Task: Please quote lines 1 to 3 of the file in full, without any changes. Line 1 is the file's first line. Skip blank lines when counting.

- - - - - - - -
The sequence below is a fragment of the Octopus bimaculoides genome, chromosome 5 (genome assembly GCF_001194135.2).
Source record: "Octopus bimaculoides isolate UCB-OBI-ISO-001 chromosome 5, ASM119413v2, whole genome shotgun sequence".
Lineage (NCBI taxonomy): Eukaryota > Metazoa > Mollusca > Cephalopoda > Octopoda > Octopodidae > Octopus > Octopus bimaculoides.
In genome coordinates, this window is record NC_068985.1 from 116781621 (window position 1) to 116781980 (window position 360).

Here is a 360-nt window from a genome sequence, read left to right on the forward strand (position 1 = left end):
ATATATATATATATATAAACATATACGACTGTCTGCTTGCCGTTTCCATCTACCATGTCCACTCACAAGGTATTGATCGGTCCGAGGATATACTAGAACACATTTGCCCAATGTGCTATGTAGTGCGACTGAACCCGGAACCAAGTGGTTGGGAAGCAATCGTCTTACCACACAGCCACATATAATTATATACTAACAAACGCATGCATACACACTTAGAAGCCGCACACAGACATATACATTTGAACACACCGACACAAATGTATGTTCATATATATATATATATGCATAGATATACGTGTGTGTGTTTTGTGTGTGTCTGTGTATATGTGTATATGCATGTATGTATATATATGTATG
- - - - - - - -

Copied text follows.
The sequence below is a fragment of the Octopus bimaculoides genome, chromosome 5 (genome assembly GCF_001194135.2).
Source record: "Octopus bimaculoides isolate UCB-OBI-ISO-001 chromosome 5, ASM119413v2, whole genome shotgun sequence".
Lineage (NCBI taxonomy): Eukaryota > Metazoa > Mollusca > Cephalopoda > Octopoda > Octopodidae > Octopus > Octopus bimaculoides.